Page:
Presenting Ms Rita Edmond

The Contemporary Face of True Jazz Royalty

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Eric Wattree

Beneath the Spin * Eric L. Wattree
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If you’re a jazz lover and want to look upon the contemporary face of jazz royalty, take a moment to go check out Rita Edmond in the Sarah Vaughan Competition being held by Indaba Music. Ms. Edmond’s submissions can also be heard on her Indaba Music profile page: (http://www.indabamusic.com/#!/people/003385425).
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Ms. Edmond moves between sultry sophistication, hard driving swing, and childlike innocence without any effort at all. There are many great singers in this competition, but from the very first bar of anything Rita does, she clearly distinguishes herself as one those rare individuals who was born to do exactly what she’s doing, and nothing else. She swings with the effortless grace of a Sliver Shadow cruisin' down Pacific Coast Highway, and her ballads are lush with sultry passion, personal depth, and individuality.
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You can't "learn" to sing like Rita Edmond. You either have it, or you don't, and there's only one or two lucky few in a generation who do - but Rita, like Sarah, is one of those lucky few. But don’t just take my word for it, go check her out for yourself and I’m sure you’ll agree with me that this competition was designed to find her, because she’s a once in a generation talent, and clearly the heir apparent to some of the greatest divas jazz has ever known.
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The International Sarah Vaughan Competition is sponsored by Indaba Music, the New Jersey Performing Arts Center, Jazz Roots, and public radio station WBGO in Newark, New Jersey in honor of the illustrious Ms. Sarah Vaughan, a native of Newark who rose to become one of the giants of jazz, and an international treasure. As a result, some of the greatest jazz singers from around the world - both professional and amateur - have entered the competition as both a tribute to Sarah Vaughan, and an opportunity to win $5000 and perform as the opening act at the February 2013 Jazz Roots concert in NJPAC's Prudential Hall. The judges include Dee Dee Bridgewater, Jon Hendricks, Melissa Walker, Michael bourne, and Larry Rosen. The entry deadline is August 15, 2012.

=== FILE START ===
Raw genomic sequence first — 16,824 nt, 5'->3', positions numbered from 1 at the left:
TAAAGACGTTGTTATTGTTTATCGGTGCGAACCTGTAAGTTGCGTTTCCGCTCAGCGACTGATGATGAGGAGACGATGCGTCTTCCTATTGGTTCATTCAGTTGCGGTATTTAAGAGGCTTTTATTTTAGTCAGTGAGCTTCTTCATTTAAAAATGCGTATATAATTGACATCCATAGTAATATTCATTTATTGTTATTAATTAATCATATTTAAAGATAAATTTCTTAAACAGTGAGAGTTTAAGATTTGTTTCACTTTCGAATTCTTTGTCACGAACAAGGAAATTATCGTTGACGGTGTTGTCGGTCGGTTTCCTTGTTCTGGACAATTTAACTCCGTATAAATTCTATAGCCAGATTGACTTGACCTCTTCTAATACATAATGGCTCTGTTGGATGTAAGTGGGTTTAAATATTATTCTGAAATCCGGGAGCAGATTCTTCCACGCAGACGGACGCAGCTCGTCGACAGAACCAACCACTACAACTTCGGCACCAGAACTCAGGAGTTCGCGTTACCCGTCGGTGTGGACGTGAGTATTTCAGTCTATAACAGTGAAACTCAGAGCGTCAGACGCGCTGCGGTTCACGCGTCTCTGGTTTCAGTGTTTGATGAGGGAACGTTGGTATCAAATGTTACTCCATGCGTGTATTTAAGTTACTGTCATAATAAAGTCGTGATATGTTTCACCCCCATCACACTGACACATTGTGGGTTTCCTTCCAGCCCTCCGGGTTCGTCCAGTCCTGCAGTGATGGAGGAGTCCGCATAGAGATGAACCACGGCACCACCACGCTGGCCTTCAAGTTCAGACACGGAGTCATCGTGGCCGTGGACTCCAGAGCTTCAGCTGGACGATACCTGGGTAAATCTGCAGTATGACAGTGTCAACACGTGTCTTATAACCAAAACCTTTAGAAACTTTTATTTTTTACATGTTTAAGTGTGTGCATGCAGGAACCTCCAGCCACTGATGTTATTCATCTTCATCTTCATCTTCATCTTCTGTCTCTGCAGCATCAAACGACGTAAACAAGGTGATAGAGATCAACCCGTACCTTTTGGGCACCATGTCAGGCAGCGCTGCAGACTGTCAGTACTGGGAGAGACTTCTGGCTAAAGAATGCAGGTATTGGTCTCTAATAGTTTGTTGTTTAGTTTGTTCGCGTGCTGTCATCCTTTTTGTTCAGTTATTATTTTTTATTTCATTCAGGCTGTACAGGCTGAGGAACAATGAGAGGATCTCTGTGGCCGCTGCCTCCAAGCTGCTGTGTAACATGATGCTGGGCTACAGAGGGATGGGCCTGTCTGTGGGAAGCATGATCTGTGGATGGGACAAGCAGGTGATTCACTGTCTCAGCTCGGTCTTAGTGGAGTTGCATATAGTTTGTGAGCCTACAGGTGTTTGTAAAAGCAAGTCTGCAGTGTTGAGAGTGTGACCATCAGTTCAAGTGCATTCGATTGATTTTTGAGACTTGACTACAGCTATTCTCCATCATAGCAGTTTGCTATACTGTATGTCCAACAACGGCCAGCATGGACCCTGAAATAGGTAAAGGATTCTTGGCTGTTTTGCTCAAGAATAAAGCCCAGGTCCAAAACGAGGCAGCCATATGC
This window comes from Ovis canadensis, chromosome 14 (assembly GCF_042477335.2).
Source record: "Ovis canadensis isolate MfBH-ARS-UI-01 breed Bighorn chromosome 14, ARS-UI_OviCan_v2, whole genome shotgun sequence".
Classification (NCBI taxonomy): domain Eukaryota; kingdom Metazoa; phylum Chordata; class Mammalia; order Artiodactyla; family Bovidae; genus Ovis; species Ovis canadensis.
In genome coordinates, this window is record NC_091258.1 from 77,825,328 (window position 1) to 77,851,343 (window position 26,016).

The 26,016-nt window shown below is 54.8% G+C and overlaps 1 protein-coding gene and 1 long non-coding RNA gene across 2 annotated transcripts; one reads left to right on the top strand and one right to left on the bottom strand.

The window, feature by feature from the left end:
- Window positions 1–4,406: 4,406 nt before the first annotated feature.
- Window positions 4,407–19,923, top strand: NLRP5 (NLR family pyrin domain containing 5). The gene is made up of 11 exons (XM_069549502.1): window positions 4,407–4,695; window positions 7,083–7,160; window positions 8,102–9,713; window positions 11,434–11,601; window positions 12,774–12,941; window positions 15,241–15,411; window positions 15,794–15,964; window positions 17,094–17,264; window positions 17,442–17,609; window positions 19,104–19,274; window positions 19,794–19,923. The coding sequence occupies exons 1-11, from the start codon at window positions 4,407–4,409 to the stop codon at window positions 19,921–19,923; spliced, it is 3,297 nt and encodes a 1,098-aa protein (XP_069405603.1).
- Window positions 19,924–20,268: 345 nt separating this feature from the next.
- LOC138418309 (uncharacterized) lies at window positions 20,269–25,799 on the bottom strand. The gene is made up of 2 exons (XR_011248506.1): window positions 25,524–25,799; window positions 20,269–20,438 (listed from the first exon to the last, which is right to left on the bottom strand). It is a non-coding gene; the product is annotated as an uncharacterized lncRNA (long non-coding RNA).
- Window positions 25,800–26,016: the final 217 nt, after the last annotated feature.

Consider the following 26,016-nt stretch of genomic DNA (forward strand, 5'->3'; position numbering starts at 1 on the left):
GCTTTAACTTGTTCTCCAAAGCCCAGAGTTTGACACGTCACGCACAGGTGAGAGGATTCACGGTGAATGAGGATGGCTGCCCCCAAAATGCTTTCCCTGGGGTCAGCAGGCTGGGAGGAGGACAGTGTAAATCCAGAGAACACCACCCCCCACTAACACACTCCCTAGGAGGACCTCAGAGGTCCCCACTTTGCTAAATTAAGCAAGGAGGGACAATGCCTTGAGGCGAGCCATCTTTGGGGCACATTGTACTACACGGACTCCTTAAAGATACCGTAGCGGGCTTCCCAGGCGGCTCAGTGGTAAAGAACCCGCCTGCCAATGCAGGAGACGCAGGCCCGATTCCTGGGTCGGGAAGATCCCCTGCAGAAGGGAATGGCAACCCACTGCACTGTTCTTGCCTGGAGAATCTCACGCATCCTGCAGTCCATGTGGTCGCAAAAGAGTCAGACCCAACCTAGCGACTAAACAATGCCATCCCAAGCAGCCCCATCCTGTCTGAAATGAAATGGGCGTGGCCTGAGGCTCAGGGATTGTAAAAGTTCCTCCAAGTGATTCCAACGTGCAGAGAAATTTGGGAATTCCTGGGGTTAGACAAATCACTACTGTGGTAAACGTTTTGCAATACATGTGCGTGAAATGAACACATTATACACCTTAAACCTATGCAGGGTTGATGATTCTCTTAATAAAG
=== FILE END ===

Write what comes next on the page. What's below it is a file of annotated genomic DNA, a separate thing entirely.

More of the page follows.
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Ms. Edmond submitted three submissions - ‘Here’s to Life,’ ‘This Can’t be Love,’ and ‘It Might As Well Be Spring’ - and each tune shows a different side of her tremendous, and still growing, musical personality.
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‘Here’s to Life’ is a beautiful ballad that’s been done by some of the greatest singers who’s ever lived, yet Ms. Edmond’s version is as good or better than any version of this tune that’s ever been recorded. The soaring passion that she brings to this tune makes it almost impossible for anyone who’s ever had to struggle through life’s adversities and then managed to survive to continue to fight the good fight, to listen to with a dry eye.
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Then in ‘This Can’t Be Love,’ Rita displays another part of her musical vocabulary, her growing chops as a scatter and her ability to swing with the best of them. In this case, she scats in unison with yet another powerhouse, tenor sax player, Ricky Woodard, and they’re pushed forward by the hard driving rhythms of Albert ‘Tootie’ Heath of the illustrious Heath Brothers - and when it comes to the aristocracy of jazz, they don’t come any more blue-blooded than Tootie. So here, Rita is being tested by fire, and she literally danced through the flames with bissful abandon.
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Finally, she does ‘It Might As Well Be Spring,’ a tried and true jazz standard. Not everyone can do this tune well, because it’s such a jazz staple that it’s hard for a singer to put their personal stamp on it, and whenever they try, they either over sing or under sing the tune. But Rita swings through it effortlessly and makes it her own. Even King Pleasure would smile at her rendition.
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So in spite of Ms. Edmond’s unassuming manner, whenever she picks up a mic, her tremendous confidence, individualism and flawless delivery says, “There’s a new diva in town” - and I say, it’s about time!
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Related Post
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http://wattree.blogspot.com/2011/11/ms-rita-edmond-glance-at-destiny.html

Eric L. Wattree
wattree.blogspot.com
Ewattree@Gmail.com
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Religious bigotry: It's not that I hate everyone who doesn't look, think, and act like me - it's just that God does.

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